To hear my sultry voice discuss these cards and strategies in more depth, use the player above or download on whichever app you use for your podcast listening enjoyment.
Know that this is far from a complete list or guide. Consider this a primer and catalyst for discussion. What’s really important is to find a strategy that is comfortable for you. I know of travel bloggers with 15+ cards in their wallet. Most people don’t travel enough to make the fees worth carrying that many pieces of plastic.
Are premium cards worth the cost?
During year one, certainly. Sign-on bonuses alone will make most, at worst, a break-even proposition. They all offer a litany of sexy perks and benefits which are especially tantalizing for frequent travelers. If you only travel a few times a year, they may not be worth the annual fees after year one.
Find your mainstay
Find a card or cards that work best for the long term then form a strategy around it. Certain cards, specifically those that earn flexible points, work well together. For instance, Amex’s Membership Rewards points combine into one pool. Chase points work similarly, but you have to move them between Ultimate Rewards accounts.
Try one from each category
Flexible, hotel, airline. Rinse, lather, repeat. Know, however, because of varied earn rates and transfer options, you may earn more miles or points on a flexible card than with the co-branded card.
Why are transferable points better?
It has to do with award charts. You may find that for some airlines, the amount of points required to book a ticket depends on the actual price of that ticket if paid in cash. For some, the award chart is somewhat static, though based on availability. Essentially, based on a couple different criteria, a flight from city A to city B cost a certain number of points, no matter the actual cash price of the flight at any given time. This is similar to how many hotels work. Depending on the category of room, if there is availability, the points per night cost will be static. It’s these situations in which you can really stretch the value of your points. However, playing this game can cost some time and energy. There are some simple cards out there that make redemptions straightforward, but this does limit the value of their points/miles. There’s always a tradeoff.
$95 annual fee (waived first year)
50,000 point sign-on bonus
2x points on restaurant and travel
Points worth 1.25 cents when booking through Ultimate Rewards
Points transfer to several travel partners
The opportunity to transfer to travel partners is the big draw for this card and the best way to unlock a lot of value. Couple that with the bonus points for a popular category, dining, and this is a card is worth holding for a while.
Capital One Venture Rewards
$95 annual fee (waived first year)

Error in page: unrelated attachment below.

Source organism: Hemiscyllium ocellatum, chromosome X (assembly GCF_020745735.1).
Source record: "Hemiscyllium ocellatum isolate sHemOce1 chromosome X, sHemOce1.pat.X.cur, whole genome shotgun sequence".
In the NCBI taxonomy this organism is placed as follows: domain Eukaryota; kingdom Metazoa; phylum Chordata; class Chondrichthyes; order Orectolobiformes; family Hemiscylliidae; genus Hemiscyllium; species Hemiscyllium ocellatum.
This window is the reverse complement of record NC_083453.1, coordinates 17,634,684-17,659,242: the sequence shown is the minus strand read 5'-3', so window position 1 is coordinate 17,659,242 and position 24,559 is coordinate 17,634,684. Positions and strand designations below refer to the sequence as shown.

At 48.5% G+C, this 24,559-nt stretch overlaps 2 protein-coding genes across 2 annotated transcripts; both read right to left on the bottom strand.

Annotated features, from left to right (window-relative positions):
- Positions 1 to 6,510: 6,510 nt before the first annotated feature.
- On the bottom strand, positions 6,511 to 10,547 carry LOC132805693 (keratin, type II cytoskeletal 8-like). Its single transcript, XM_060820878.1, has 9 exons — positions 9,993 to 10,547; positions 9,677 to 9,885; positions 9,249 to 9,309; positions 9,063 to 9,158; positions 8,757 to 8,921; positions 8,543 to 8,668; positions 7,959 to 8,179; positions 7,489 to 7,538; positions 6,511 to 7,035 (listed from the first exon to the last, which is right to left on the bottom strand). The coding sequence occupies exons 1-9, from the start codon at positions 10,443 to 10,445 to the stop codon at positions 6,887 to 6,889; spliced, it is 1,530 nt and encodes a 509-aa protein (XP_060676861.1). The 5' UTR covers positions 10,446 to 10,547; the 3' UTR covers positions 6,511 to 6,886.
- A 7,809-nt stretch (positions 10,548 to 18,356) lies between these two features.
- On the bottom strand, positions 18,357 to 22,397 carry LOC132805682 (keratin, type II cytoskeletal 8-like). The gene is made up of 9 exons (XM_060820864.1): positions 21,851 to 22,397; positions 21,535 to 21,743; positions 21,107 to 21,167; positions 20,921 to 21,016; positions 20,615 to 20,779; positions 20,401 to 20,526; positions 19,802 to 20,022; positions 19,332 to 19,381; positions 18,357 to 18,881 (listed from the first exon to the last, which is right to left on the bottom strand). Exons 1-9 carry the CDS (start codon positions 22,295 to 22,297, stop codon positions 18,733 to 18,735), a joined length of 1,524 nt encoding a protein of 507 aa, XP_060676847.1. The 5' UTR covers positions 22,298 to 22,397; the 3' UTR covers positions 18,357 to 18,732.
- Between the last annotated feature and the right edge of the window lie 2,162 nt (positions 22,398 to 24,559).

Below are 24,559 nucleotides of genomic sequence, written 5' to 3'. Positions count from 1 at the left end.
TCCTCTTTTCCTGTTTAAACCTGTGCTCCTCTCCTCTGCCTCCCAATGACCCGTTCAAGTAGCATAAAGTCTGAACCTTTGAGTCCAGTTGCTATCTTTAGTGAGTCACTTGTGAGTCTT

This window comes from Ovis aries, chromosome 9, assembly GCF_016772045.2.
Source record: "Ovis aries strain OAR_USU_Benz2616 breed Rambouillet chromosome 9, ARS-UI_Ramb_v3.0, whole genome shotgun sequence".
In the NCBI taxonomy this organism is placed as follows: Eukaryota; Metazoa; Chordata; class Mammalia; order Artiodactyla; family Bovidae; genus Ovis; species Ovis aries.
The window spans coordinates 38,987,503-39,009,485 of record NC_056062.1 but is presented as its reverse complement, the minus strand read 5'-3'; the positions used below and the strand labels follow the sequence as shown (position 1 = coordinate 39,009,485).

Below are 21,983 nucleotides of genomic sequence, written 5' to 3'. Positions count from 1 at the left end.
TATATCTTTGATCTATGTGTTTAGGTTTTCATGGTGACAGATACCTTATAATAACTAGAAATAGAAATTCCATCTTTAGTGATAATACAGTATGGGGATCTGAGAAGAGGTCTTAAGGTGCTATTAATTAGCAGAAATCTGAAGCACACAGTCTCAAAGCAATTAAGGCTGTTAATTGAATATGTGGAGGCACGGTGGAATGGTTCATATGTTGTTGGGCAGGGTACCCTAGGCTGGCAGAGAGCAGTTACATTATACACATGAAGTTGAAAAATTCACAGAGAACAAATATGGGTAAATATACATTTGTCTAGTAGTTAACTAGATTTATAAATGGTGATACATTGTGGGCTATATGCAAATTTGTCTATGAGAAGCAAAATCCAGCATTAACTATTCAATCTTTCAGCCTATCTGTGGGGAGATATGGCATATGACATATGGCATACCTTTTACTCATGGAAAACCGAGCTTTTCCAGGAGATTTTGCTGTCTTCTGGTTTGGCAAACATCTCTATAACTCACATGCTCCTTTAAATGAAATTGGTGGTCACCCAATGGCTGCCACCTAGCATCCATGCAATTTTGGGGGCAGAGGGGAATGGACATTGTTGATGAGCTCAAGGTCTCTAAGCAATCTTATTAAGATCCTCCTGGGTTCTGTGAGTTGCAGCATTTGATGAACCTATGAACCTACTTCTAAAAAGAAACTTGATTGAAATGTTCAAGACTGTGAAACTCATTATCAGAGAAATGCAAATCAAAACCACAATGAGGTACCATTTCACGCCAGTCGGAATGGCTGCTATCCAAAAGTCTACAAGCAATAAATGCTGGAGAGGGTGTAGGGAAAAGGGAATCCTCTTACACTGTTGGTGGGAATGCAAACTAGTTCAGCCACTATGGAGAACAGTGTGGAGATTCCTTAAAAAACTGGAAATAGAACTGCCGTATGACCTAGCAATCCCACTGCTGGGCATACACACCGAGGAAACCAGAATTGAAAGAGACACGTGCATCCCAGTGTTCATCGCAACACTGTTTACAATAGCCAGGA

$100 application fee credit for Global Entry or TSA Pre-check
50,000 mile sign-on bonus
2x miles on every purchase
10x miles on Hotels.com bookings
The miles earned are used as a statement credit applied towards travel expenses. You’ll get a flat 1 cent per point redemption, so you won’t unlock crazy value. But if you don’t want to try to navigate award charts and simply want a straightforward process, this is a great option.
World of Hyatt Credit Card (new version)
$95 annual fee
40,000 points sign-on bonus
20,000 additional points after spending $6k in first 6 months
4x points on Hyatt purchases
2x points on dining, commuting, and airfare
1 free night in category 1-4 hotel annually
Additional free night after $15k of spend annually
I am a big fan of Hyatt hotels, perhaps unnecessarily so. What I like about this card are the generous bonus spending categories, which aren’t typically as generous for co-branded cards. The Hyatt chain isn’t as expansive as others, so hotel availability is sparse in certain locations, but the card offers a good value
for a low fee.
These are hard to promote as your carrier of choice is limited to your location. Chicago, for instance, isn’t where I’ll find great options for Delta flights, so I’m ditching the card soon. What airline do you usually fly? Planning any aspirational trips? Choose the card that corresponds to the airline out of which you’ll get the most mileage. Puns.
10,000 point sign-on bonus
2x points at supermarkets
20% bonus points if card is used 20 times in billing cycle
Membership Rewards points can be transferred to travel partners
Amex has some interesting premium cards. I like the EveryDay card because rewards fairly well on a big spending category for families. It’s a meager sign-on bonus, but for a free card you just take what you can get. As a Membership Rewards based card, the true value for travelers is in the ability to transfer to points to outside partners.
Other notable options:
Bank of America Travel Rewards – simple, a good bonus, 1.5x points per $1 spend, and fee free
Citi ThankYou Premier – $95, but a good bonus and flexible points that can be transferred
Amex Premier Gold – $195 fee, but a decent bonus, $100 annual airline fee credit, relevant bonus categories (2x restaurants, gas stations, supermarkets)
There is no true “great” card out there for any type of traveler. It all depends on your spending proclivities, location, and travel habits. Have a card you’re fond of? Think I missed a good one? Let me know.
The information herein should not be considered prescriptive financial advice. Travel Fanboy receives no commission or compensation from any credit card issuer or affiliated companies. The opinions expressed are the author’s alone.
For information on how the churn and burn process can impact your credit score: Churn and Burn Credit Score Guide